Translating for luxury brands
The luxury goods sector is one industry that experiences solid growth year-on-year and is forecasted to increase 4-6% globally in 2019 (according to Bain & Company and Altagamma). Even though Europe is at the head of the regions with more luxury goods sales, China continues to dominate the luxury market, and Chinese shoppers lead the consumption of these goods. However, there are many factors in the current global scene that might impact the performance and future of the luxury market: restructure within the European Union with Brexit, US protectionist trade policies, and the changes in patterns in the digital scene with the millennial generations, influencer campaigns and boost of social media.
Deloitte states in their Global Powers of Luxury Goods 2019 report that historically, the concept of “luxury goods” has been linked to…
consumerism, extremely high costs, elitism or guilty pleasures.
The tides are now changing with a new consumer profile and so are their expectations, meaning that factors such as ethics and moral values are becoming more important and affect the decision-making process. This highlights the importance of brand image and identity as it becomes increasingly important for them to implement a good communication strategy throughout their expansion, so there is no room for a wrong interpretation.
Brand identity, brand image and brand reputation
When we speak about “brand identity”, we are referring to the sum of brand meanings expressed as a product, organisation, symbol, and person (D. A. Aaker, 1996a) that makes the brand unique and distinct from other brands (Kapferer, 2004). Brand image refers to how the consumer perceives the brand and is directly linked to their reputation. Ideally, the expectations of the brand representatives would be for the brand identity and the brand image to be consistent, which would mean that the consumer is perceiving the brand as it is intended to.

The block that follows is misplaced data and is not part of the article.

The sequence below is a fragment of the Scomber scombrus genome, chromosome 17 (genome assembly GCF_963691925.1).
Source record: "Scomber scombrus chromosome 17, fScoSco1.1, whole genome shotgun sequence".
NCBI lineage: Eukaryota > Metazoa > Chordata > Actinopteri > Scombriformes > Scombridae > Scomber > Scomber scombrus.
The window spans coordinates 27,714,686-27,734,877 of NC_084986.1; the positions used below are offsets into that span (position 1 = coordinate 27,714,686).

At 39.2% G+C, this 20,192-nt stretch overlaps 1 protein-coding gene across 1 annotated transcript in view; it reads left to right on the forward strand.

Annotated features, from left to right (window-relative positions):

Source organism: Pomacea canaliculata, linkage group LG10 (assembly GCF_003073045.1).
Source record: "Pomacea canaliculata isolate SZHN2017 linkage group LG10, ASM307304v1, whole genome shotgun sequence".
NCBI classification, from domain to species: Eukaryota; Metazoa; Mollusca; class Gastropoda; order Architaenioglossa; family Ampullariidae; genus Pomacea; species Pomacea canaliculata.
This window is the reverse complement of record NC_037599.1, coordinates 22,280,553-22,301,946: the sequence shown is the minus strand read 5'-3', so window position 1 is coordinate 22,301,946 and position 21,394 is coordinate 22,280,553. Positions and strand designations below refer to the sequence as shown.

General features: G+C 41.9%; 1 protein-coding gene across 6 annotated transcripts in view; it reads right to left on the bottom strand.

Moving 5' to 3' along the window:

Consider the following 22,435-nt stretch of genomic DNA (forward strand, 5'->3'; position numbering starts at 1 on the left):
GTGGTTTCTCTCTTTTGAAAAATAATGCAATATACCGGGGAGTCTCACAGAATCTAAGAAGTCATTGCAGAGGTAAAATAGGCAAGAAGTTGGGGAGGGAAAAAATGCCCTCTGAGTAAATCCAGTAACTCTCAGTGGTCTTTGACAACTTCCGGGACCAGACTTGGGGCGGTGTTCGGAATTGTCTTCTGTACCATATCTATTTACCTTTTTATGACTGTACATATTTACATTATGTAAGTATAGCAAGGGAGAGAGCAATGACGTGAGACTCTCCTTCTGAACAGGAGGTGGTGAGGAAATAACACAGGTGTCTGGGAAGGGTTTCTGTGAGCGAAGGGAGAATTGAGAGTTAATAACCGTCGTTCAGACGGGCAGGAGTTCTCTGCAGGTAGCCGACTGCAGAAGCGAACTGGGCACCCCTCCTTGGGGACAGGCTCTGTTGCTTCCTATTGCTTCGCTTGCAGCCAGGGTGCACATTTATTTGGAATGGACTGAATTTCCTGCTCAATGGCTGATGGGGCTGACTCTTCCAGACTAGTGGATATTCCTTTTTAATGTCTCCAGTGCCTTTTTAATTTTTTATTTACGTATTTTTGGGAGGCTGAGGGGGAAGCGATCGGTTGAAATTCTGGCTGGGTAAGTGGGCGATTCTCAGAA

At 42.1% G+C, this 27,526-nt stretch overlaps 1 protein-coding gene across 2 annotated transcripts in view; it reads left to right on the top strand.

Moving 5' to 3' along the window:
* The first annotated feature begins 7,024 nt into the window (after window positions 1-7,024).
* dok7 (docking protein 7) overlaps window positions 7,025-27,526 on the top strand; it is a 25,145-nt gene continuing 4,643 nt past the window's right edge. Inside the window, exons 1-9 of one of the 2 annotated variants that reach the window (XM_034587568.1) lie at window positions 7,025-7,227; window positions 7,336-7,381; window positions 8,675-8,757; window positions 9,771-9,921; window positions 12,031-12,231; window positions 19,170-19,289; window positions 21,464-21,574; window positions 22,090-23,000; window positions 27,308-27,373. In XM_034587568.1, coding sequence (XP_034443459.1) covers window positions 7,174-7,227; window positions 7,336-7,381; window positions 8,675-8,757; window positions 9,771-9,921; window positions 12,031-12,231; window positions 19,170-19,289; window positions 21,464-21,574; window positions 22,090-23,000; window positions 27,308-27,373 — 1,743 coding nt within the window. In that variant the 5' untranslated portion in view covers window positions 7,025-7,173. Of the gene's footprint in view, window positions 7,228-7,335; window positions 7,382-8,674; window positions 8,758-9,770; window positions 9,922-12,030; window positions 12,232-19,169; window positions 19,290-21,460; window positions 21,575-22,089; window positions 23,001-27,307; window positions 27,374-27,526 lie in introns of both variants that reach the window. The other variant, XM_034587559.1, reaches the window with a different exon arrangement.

Usually, most of the concepts relating to the identity of a company are included within brand guidelines, but when they decide to approach new markets there are cultural and linguistic challenges that require a clear translation and localisation strategy. From a translation perspective, these guidelines should always be shared with the translation team so the translators understand the brand as much as possible and can use it for reference. Along with these, it is essential to select a professional team of translators, create style guidelines that will define the tone of voice, build a glossary and define a tailored workflow, as we mention in our article The Fundamentals of Translation.
“Haute couture” digital approach
EY Global mentions that today, luxury requires an “haute couture” digital approach and at Ultimate Languages we couldn’t agree more. In terms of localising content for our luxury clients’ target markets, it is essential to understand the essence of their brand identity and the linguistic challenges we may encounter so we don’t damage their brand image and reputation as they enter a new territory. Some of the regular challenges this industry experience are:
- Adjusting to the newest trends in the sector such as the millennial generation and their new purchasing habits: Like any industry, the luxury goods sector is seeing a change in trends in terms of buying habits, new customers and expectations. These will have an impact on the points of sale, as social media such as Instagram and Facebook are now emerging as a shopping environment and mobile apps are also gaining territory. There will also be changes to the tone and style used to approach the customer, as it will now have different targets/regions and it will have to be adjusted accordingly.